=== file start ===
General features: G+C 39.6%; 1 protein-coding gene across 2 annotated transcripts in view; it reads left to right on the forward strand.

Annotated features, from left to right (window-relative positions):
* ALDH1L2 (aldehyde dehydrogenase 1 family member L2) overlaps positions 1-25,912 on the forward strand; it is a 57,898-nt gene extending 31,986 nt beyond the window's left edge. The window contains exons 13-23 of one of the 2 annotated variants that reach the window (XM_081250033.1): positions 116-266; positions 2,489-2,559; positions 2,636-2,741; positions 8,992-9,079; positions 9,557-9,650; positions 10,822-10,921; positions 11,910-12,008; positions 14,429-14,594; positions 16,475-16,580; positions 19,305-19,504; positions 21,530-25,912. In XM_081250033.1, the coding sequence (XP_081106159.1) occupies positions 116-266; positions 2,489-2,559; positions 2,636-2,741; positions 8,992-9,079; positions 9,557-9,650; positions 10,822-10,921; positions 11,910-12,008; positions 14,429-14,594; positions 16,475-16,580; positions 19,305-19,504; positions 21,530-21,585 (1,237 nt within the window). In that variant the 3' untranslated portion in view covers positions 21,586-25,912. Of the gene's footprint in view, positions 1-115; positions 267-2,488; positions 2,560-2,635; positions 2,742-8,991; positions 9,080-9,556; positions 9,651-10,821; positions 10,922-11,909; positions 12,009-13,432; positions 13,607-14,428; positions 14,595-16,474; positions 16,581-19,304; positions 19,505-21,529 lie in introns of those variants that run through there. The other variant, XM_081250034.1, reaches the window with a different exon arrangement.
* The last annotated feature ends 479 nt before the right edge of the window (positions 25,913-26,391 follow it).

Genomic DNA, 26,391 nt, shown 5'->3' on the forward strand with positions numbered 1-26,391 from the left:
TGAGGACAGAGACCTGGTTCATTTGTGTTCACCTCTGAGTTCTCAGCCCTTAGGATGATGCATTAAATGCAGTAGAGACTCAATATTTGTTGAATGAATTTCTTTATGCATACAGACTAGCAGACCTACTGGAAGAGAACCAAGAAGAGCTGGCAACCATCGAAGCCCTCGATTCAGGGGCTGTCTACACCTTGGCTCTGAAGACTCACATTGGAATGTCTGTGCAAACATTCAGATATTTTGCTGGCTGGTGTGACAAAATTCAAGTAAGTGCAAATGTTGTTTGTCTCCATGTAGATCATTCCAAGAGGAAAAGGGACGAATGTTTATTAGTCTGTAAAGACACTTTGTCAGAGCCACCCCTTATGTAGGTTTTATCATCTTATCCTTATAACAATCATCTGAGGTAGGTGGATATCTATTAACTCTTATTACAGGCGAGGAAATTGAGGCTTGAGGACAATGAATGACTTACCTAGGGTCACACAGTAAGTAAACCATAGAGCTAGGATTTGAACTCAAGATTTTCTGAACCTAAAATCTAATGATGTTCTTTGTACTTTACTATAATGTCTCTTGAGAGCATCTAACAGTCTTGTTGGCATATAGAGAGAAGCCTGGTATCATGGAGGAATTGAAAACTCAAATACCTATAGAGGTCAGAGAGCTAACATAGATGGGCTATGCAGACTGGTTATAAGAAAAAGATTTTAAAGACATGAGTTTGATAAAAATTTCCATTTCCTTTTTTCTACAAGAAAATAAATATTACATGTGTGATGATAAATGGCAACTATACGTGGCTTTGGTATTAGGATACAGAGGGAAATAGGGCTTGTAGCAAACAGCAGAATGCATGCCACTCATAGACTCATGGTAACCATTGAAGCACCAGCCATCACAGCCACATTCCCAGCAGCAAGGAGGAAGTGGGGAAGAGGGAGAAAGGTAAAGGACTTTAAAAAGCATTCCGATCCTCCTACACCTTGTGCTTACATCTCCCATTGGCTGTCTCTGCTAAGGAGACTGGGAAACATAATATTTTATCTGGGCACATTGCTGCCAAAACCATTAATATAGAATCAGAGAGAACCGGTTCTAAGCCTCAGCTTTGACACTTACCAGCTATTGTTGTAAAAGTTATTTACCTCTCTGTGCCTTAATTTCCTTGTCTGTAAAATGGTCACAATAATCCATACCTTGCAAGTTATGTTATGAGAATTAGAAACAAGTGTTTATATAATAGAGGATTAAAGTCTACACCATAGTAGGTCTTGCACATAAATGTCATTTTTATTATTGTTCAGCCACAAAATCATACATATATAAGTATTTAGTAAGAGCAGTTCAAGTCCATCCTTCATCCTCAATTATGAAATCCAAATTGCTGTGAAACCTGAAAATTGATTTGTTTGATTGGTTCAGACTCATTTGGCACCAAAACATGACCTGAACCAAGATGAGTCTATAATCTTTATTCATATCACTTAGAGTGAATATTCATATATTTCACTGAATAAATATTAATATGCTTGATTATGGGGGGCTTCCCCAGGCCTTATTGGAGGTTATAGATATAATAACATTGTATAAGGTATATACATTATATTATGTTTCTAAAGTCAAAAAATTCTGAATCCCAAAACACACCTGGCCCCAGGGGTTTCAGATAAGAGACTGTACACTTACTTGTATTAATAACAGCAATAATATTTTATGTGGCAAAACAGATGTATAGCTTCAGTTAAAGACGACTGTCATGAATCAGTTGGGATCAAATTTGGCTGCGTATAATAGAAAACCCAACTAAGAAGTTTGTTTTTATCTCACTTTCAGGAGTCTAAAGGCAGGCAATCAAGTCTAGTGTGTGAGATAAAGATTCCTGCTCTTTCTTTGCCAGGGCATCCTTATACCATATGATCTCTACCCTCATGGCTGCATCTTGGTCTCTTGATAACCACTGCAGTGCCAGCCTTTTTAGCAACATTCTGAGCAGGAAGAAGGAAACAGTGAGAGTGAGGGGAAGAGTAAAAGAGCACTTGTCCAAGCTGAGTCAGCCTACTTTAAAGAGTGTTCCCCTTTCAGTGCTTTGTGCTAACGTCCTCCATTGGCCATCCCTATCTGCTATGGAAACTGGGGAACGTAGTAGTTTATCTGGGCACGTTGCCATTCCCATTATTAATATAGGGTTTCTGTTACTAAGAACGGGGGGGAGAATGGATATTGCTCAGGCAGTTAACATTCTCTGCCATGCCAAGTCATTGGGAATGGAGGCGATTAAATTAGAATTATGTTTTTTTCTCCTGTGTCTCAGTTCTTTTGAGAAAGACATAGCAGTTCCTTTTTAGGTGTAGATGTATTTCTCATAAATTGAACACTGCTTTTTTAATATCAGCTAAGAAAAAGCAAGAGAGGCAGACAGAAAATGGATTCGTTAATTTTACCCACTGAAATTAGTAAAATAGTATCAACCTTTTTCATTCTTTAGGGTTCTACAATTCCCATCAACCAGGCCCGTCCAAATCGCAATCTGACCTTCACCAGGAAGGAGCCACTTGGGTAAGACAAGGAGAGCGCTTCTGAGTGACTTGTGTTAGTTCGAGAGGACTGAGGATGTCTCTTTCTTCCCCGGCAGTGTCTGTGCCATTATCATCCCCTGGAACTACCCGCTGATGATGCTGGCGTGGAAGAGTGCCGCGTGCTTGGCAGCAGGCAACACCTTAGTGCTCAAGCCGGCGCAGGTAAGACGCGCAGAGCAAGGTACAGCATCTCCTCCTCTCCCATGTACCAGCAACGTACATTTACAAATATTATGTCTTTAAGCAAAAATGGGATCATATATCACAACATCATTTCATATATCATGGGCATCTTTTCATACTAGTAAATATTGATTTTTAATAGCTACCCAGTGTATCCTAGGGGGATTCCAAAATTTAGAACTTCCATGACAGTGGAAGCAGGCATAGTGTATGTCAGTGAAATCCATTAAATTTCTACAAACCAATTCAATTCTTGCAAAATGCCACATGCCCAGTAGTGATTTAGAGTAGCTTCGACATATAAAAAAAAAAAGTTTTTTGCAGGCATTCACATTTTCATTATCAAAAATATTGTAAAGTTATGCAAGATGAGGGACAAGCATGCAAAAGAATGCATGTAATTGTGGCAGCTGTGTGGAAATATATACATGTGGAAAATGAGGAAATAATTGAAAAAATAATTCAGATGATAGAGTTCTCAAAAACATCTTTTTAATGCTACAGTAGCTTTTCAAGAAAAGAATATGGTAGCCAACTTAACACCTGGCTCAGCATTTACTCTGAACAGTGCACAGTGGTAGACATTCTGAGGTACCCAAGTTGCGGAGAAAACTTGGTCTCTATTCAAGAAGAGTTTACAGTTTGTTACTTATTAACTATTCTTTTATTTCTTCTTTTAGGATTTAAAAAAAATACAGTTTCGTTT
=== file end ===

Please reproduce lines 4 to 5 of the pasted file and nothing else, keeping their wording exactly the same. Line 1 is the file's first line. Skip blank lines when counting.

* The last annotated feature ends 479 nt before the right edge of the window (positions 25,913-26,391 follow it).

Genomic DNA, 26,391 nt, shown 5'->3' on the forward strand with positions numbered 1-26,391 from the left: